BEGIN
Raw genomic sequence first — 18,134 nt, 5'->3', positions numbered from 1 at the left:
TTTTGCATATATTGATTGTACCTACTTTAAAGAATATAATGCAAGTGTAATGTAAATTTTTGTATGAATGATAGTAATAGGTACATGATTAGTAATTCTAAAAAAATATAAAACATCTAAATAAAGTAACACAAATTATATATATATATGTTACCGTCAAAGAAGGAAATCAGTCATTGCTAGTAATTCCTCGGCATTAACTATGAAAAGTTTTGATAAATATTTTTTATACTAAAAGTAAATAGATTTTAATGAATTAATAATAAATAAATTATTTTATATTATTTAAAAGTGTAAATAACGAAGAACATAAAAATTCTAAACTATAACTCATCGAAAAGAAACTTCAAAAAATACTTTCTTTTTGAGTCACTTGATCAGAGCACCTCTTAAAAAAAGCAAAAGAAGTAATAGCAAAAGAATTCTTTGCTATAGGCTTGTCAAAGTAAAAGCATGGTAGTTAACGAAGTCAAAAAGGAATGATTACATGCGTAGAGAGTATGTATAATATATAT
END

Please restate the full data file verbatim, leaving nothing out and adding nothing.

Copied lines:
Raw genomic sequence first — 18,134 nt, 5'->3', positions numbered from 1 at the left:
TTTTGCATATATTGATTGTACCTACTTTAAAGAATATAATGCAAGTGTAATGTAAATTTTTGTATGAATGATAGTAATAGGTACATGATTAGTAATTCTAAAAAAATATAAAACATCTAAATAAAGTAACACAAATTATATATATATATGTTACCGTCAAAGAAGGAAATCAGTCATTGCTAGTAATTCCTCGGCATTAACTATGAAAAGTTTTGATAAATATTTTTTATACTAAAAGTAAATAGATTTTAATGAATTAATAATAAATAAATTATTTTATATTATTTAAAAGTGTAAATAACGAAGAACATAAAAATTCTAAACTATAACTCATCGAAAAGAAACTTCAAAAAATACTTTCTTTTTGAGTCACTTGATCAGAGCACCTCTTAAAAAAAGCAAAAGAAGTAATAGCAAAAGAATTCTTTGCTATAGGCTTGTCAAAGTAAAAGCATGGTAGTTAACGAAGTCAAAAAGGAATGATTACATGCGTAGAGAGTATGTATAATATATAT